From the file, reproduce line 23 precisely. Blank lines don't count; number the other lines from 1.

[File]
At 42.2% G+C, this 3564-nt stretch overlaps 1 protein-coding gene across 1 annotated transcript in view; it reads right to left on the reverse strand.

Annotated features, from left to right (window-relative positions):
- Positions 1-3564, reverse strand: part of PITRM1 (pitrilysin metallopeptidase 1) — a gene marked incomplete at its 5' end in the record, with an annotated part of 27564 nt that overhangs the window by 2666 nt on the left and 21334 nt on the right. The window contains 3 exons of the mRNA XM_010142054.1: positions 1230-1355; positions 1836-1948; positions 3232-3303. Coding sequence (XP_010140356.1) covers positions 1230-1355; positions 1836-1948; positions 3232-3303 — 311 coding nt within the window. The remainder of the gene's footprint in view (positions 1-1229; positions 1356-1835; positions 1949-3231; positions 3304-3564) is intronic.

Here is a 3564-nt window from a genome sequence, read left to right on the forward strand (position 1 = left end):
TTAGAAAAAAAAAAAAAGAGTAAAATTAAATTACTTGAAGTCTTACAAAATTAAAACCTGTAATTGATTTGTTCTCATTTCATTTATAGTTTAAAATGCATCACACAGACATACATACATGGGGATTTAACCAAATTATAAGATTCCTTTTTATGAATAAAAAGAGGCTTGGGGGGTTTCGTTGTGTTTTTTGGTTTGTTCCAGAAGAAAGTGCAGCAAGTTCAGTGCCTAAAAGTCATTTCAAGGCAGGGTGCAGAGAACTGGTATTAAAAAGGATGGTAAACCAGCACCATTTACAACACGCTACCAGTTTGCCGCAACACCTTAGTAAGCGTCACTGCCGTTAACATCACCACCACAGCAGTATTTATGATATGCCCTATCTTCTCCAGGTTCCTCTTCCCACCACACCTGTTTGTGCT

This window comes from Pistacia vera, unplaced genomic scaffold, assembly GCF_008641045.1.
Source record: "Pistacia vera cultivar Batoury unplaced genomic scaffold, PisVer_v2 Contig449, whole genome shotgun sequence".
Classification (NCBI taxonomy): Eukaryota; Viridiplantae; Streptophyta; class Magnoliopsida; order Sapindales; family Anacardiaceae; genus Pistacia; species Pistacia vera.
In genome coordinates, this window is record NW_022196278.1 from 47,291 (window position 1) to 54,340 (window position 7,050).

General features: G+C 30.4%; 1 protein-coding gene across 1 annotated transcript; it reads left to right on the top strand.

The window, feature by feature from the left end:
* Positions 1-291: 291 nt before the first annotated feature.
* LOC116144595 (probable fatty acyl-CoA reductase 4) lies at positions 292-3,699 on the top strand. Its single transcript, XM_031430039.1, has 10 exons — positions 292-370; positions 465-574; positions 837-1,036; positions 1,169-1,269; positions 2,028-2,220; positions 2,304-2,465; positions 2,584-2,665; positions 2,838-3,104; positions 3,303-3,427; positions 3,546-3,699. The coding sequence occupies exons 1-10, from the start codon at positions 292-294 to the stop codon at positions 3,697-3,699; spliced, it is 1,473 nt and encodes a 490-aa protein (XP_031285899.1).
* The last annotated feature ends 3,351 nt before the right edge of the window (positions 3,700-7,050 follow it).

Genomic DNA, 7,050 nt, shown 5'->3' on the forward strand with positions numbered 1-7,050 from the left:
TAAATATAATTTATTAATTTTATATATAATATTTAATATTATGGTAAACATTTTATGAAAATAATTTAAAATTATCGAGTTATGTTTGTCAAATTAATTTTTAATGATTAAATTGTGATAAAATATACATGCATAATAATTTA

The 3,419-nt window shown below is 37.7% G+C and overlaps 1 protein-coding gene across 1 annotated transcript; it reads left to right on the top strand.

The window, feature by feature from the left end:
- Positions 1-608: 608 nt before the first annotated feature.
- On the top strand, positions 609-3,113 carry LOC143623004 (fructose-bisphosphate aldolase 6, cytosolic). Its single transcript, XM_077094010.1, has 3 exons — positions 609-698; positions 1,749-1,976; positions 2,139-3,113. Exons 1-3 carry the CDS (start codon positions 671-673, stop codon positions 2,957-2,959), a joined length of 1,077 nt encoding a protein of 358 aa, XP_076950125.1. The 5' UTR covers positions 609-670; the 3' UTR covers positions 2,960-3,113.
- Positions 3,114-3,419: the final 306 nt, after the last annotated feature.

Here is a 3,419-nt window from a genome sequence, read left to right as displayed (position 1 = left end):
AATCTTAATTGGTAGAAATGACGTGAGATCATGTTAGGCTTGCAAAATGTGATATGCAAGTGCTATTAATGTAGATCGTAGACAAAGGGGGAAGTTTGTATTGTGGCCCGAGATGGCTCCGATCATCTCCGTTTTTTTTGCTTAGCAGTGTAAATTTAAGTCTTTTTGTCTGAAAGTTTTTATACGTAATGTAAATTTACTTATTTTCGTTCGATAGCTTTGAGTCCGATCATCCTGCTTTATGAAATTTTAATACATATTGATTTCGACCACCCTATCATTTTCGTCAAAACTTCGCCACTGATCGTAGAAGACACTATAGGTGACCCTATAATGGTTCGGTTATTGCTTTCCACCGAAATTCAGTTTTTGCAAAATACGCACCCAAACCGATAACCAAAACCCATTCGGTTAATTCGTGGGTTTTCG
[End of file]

AATCTTAATTGGTAGAAATGACGTGAGATCATGTTAGGCTTGCAAAATGTGATATGCAAGTGCTATTAATGTAGATCGTAGACAAAGGGGGAAGTTTGTATTGTGGCCCGAGATGGCTCCGATCATCTCCGTTTTTTTTGCTTAGCAGTGTAAATTTAAGTCTTTTTGTCTGAAAGTTTTTATACGTAATGTAAATTTACTTATTTTCGTTCGATAGCTTTGAGTCCGATCATCCTGCTTTATGAAATTTTAATACATATTGATTTCGACCACCCTATCATTTTCGTCAAAACTTCGCCACTGATCGTAGAAGACACTATAGGTGACCCTATAATGGTTCGGTTATTGCTTTCCACCGAAATTCAGTTTTTGCAAAATACGCACCCAAACCGATAACCAAAACCCATTCGGTTAATTCGTGGGTTTTCG